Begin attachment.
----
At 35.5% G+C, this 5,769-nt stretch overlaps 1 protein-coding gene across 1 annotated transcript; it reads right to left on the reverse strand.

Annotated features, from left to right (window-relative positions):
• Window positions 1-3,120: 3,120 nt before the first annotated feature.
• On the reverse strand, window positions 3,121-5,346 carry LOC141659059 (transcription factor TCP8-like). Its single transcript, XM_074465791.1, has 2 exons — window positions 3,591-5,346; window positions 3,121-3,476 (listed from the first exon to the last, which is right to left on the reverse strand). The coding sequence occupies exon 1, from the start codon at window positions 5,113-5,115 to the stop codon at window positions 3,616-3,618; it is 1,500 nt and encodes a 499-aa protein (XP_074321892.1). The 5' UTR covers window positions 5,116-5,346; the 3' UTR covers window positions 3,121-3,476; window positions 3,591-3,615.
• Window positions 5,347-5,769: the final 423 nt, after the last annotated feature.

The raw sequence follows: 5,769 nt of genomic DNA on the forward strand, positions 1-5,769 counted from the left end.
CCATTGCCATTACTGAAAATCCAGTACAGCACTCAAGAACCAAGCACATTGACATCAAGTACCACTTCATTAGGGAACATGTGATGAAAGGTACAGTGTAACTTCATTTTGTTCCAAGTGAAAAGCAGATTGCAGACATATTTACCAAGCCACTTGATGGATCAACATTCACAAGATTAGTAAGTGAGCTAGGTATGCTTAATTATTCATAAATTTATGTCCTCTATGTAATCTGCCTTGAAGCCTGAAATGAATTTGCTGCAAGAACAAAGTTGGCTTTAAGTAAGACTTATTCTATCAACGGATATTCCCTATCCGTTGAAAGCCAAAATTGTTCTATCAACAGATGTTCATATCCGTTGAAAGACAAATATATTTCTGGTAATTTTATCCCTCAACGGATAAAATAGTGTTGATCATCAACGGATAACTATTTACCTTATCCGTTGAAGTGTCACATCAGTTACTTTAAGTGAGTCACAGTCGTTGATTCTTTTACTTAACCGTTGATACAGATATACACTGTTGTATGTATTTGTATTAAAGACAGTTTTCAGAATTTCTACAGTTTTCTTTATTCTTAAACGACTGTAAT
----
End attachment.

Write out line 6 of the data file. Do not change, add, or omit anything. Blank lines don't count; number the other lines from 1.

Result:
The raw sequence follows: 5,769 nt of genomic DNA on the forward strand, positions 1-5,769 counted from the left end.